CS 294-5: Meshing and Triangulation (Autumn 1999)

Examination 2

(20% of final grade)

This is an open-book exam.
It is due at midnight the evening of Wednesday, December 15, 1999.
You may submit your answers by email, under my office door,
or through the U. S. Postal Service.
If you choose the latter, your submission should be postmarked no later
than December 15.
Answers submitted after the deadline will **not** be accepted.
You may consult papers and other references,
but you may not receive assistance from other people (except me).
You are welcome to ask me to clarify anything in the readings,
the lectures, or this exam that you don't fully understand.

There are 28 points worth of questions below. Answer exactly 20 points worth. If you answer questions totalling more than 20 points, I will randomly select answers to ignore, bringing the total down to 20 points. If I ignore a question that you answered correctly and grade one that you got wrong, tough luck.

**[1] Colliding fronts in paving** (1 point).
A simple way to check for colliding fronts in an advancing front
triangular mesh generator is to maintain a constrained Delaunay triangulation
of the void where vertices have not yet been generated.
Why can't this idea be used in the paving algorithm without difficulty?

**[2] Quadrilateral doublets** (1 point).
A *doublet* in a quadrilateral mesh is a pair of elements that
share two adjacent sides.
A doublet is considered topologically invalid,
because at least one of the two quadrilateral elements must have
an angle of 180^{o} or more in any planar embedding.
Demonstrate that, by adding twist chords to the dual of the mesh,
you can (topologically) eliminate all doublets from a mesh.

**[3] Rivara refinement** (1 point).
Is the second Rivara refinement algorithm discussed by Bern and Plassmann
guaranteed to terminate if applied to refining the 9-simplices of a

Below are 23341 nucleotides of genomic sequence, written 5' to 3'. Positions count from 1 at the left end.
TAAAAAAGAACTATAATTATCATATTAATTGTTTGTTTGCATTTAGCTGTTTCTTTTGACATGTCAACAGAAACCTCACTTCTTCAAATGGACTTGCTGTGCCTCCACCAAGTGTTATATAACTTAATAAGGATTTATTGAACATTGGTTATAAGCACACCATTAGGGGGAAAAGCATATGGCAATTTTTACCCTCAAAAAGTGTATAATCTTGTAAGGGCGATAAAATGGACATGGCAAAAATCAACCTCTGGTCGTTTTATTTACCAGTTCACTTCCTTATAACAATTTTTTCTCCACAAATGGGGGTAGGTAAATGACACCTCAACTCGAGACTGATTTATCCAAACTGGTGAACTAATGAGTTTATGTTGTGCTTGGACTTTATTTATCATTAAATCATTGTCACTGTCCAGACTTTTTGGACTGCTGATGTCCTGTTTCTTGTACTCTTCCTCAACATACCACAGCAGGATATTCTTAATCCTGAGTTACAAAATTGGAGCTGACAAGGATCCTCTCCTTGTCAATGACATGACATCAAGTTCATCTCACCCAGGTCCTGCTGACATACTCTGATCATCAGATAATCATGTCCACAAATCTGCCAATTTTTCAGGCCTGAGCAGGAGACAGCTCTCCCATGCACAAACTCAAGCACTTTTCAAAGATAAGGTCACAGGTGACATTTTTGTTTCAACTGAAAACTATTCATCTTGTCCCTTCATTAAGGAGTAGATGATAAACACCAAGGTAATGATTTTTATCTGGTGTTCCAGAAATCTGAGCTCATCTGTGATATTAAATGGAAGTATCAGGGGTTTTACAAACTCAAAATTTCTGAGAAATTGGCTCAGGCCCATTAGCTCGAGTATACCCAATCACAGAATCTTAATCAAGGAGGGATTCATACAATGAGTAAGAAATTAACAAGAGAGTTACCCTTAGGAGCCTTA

9-dimensional simplicial mesh? Explain your answer.

**[4] Paving and smoothing** (1 point).
When smoothing is applied after mesh generation,
it affects only the geometry, and not the topology, of the mesh.
However, the paving algorithm uses smoothing during meshing,
and not just as a postprocess.
Does smoothing affect the paving algorithm's choice of where to
place the next element? Explain your answer.

**[5] Constrained Delaunay tetrahedra** (2 points).
Let *X* be a three-dimensional PLC,
and let *t* be a tetrahedron whose vertices are in *X*.
Suppose that no vertex of *X* lies in *t*
except the four vertices of *t*,
and no segment of *X* lies in the interior of *t*.
Suppose that each of the four faces of *t* is either constrained Delaunay
or is contained in a constraining facet of *X*.
Prove that *t* is constrained Delaunay.

**[6] Element-nested quadrilateral mesh refinement** (2 points).
The following statement is true for any triangular mesh *M*:
``Given any element *e* in *M*,
it is possible to refine *e* while maintaining element-nesting
by subdividing no more than *c* elements of *M*,
where *c* is a constant independent of the mesh.''
(We can accomplish this by bisecting *e* and
a neighbor sharing a common edge.)

Is the same statement true of any quadrilateral mesh *M*?
Explain your answer.

**[7] Subfacet splitting in Delaunay refinement** (2 points).
The three-dimensional Delaunay refinement algorithm
discussed in the lecture notes
generates elements whose circumradius-to-shortest edge ratios
are no greater than two.
To achieve this bound,
the algorithm requires that encroached subfacets not be split in an arbitrary
order.
Instead, a subfacet may be split only if the orthogonal projection
of an encroaching vertex lies in the subfacet.
If encroached subfacets *are* split in an arbitrary order,
what is the best bound on circumradius-to-shortest edge ratio
that can (without extraordinary efforts) be proven using
the same proof techniques employed in the lecture notes?
Explain your answer.

**[8] Minimum weight quadrilateralizations** (2 points).
Suggest how Step 5(a) of Montague and Dickerson's LMT-skeleton algorithm
can be modified to help identify edges of
the minimum weight quadrilateralization of a point set
(whose convex hull has an even number of edges).

**[9] Topological minimum weight triangulations** (2 points).
Given a weighted graph *G* whose nodes
have *not* been assigned coordinates,
consider the problem of finding a subgraph *T* of *G*
whose total weight is minimum,
under the constraint that